The White House Office of Science and Technology Policy has created something called the Social and Behavioral Science Team. It is intended to draw upon these fields in order to make government policies more effective and efficient.
The approach is discussed in a New York Times article by a professor at the University of Chicago who has advised the Obama administration and who also advised the villainous David Cameron administration in Great Britain. Fox and other right-wing media were sent into a fit with fears of Obama brainwashing.
It’s nothing of the kind—which doesn’t mean that the Team’s work is benign. I’ll tell you why. The Times article mentions three issues that are receiving the Team’s attention.
At 3 years of age, poor children have a significantly smaller vocabulary than well-off children. Much of this is attributed to how caregivers and parents speak to and read to their children. Coaching and new technologies are cited that could improve the performance of parents and caregivers.
A second category concerns domestic violence and the effectiveness of domestic violence hotlines. Women who call are too often left on hold, the call is dropped, and help is not received. Improved call handling methods and technologies are cited—for example, communicating wait times—so that callers are kept on the line until they can get the help they need.
The final category concerns the failure of patients to follow a course of treatment, such as taking medications at the prescribed times during the day or getting to appointments. Changing medication design (for example, from three-times daily to once) and information technologies for “mental crutches” are cited as ways to make compliance easier.
Although only the last is called a health issue, I believe that all three are health issues—and serious ones. It’s disappointing that the solutions offered ignore the obvious political economy of each of these problems.
Yes, enabling parents to improve children’s language skills is desirable. But that’s not the problem. The problem is they’re poor. Providing those families with economic security will do far more than coaching parents to read to their children.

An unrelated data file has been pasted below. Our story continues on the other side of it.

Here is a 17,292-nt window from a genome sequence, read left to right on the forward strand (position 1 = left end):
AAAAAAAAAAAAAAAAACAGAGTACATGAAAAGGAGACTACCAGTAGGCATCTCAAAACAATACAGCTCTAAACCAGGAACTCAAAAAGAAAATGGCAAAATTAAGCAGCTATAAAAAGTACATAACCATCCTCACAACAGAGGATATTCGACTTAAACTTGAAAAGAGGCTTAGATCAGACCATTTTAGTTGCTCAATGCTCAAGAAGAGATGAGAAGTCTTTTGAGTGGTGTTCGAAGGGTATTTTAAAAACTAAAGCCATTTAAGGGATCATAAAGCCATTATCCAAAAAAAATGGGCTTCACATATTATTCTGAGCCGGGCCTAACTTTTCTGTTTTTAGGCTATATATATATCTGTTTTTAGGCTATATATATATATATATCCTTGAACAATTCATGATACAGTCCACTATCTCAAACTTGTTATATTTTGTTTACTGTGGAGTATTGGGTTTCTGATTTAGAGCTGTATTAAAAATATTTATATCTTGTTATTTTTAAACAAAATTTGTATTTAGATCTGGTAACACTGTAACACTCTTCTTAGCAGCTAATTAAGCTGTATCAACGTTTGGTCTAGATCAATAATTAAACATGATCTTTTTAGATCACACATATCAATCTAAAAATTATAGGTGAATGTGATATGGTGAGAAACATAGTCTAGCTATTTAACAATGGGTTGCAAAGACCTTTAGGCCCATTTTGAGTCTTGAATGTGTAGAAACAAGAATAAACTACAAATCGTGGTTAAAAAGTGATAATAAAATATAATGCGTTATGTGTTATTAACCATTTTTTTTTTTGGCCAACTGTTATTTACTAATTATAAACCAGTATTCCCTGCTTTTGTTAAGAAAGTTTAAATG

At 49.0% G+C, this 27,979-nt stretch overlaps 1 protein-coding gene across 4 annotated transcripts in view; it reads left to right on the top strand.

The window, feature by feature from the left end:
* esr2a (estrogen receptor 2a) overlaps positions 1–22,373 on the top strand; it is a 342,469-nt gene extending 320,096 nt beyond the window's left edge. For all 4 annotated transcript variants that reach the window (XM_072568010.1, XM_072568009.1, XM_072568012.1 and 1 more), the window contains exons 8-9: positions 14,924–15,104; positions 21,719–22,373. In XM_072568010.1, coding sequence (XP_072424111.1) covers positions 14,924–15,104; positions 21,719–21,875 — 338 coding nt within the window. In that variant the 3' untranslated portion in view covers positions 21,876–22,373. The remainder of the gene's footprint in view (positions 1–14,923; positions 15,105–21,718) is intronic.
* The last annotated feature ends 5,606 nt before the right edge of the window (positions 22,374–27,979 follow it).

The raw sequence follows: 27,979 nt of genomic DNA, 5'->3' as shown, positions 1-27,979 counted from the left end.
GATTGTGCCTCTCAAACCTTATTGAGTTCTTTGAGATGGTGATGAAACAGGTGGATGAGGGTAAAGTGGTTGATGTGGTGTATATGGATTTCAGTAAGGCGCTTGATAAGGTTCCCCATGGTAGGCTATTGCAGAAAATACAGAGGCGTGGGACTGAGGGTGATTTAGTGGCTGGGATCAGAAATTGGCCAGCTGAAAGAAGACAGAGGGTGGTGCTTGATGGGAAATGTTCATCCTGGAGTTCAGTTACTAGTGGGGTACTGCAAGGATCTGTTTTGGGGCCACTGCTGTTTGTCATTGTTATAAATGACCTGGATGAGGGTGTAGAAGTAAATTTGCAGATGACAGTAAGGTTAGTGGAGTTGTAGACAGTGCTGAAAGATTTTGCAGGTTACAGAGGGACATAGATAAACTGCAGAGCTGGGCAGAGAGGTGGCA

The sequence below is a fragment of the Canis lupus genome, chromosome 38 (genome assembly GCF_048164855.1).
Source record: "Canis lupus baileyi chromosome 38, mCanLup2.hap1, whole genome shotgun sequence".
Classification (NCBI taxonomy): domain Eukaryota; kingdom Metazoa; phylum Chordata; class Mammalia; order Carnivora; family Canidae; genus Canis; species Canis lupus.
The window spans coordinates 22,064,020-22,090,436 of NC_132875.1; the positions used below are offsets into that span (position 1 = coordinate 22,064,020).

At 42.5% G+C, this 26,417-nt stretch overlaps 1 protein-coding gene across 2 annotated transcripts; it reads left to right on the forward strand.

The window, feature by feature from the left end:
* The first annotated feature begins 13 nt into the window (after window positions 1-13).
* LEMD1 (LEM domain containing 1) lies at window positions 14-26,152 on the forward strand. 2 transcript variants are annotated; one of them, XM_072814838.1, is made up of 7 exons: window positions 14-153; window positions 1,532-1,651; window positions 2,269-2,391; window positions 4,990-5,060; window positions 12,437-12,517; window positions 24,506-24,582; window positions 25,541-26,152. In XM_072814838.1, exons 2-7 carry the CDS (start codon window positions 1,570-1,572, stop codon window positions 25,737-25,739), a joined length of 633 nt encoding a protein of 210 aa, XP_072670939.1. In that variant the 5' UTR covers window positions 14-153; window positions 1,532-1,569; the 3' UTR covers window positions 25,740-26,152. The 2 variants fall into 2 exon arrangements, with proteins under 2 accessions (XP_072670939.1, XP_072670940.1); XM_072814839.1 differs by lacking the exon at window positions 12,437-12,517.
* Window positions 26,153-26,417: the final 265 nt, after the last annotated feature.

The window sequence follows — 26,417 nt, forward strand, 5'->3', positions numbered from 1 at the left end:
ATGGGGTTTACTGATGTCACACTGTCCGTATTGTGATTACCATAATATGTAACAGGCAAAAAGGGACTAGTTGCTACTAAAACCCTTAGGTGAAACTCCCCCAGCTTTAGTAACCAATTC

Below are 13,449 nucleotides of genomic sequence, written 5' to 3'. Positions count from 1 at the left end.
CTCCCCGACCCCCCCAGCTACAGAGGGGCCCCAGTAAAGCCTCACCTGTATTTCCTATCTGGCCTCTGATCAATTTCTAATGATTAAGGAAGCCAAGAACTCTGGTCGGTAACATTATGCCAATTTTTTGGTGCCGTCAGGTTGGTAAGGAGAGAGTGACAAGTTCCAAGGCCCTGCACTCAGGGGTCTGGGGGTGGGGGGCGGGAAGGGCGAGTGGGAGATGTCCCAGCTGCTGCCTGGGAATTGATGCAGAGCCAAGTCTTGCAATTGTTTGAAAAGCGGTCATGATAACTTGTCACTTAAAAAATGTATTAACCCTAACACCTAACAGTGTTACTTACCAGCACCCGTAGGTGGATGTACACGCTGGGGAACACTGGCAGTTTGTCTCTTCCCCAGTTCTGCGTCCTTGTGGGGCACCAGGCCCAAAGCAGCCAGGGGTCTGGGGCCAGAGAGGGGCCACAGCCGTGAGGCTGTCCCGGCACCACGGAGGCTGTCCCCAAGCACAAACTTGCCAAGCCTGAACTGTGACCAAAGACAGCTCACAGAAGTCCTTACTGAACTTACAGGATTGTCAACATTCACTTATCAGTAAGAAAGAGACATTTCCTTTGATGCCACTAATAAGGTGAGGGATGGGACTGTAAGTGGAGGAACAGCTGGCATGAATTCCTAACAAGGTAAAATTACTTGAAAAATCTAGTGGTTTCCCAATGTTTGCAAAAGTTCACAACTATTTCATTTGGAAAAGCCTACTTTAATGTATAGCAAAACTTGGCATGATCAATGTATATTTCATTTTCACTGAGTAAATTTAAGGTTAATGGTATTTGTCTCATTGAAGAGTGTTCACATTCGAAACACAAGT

Yes, having better communication techniques for victim’s of domestic violence is a good thing. But eliminating the economic insecurity that is the soup from which domestic violence bubbles up is going to be far more effective than telling callers how long she has to wait before she can talk to someone. And for that matter, why not spend money making sure that no one ever needs to be put on hold?
Yes, some people have trouble following a doctor’s orders. How often is the problem not three pills versus one but choosing between the pill and the meal with which you’re supposed to take it? Oddly, the article opens this section by citing a study that showed better compliance when the co-payment for a treatment was eliminated. After concluding “for some highly effective treatments, there should be no co-payment at all,” the article pats the idea on the head and moves on to redesigning pills. Why not eliminate all co-payments altogether?
Characteristic of the Obama Administration’s disappointing performance in general, the work of the Social and Behavioral Science Team will nibble at the edges of serious problems.
The ideas are not necessarily bad ones—for what they are. They come from an academic literature on what’s called nudging—which means making small environmental changes that have a significant effect on our health and well being. An example that sticks in my head concerns organ donorship.
Both the US and France manage organ donation through their driver license system. Your driver license designates you as a donor or not. You choose when you get your license and can have it changed at any time. But there’s a big difference between the US and France. The percent of people who are donors in the US is very low while in France it’s very high.
The difference has nothing to do with altruism, but with how the question is asked. In the US, you are asked to opt in—that is, you have to check the box to be a donor. In France, you are asked to opt out—that is, you’re a donor unless you check the box.
You might think it’s too bad that the US has such a system, one that prevents a noble, life-saving act. However, the organ donation system is less than a noble undertaking and there is some evidence that many donations are made before the donor has joined the choir invisible—both from the haste of the “extraction team” and the questionable parameters used to decide when someone is dead.
What I’m saying is that making a policy work better using nudges is a smart thing, but we should make sure we’re signed for the policy and understand the de facto effect of the policy.
It seems to be a de facto policy that children should live in poverty.
It seems to be a de facto policy that women should live in fear of domestic violence.
It seems to be a de facto policy that medical care should require financial sacrifice.
It’s those de facto policies that the Social and Behavioral Science Team is nibbling at in the name of efficiency, producing band-aids at best.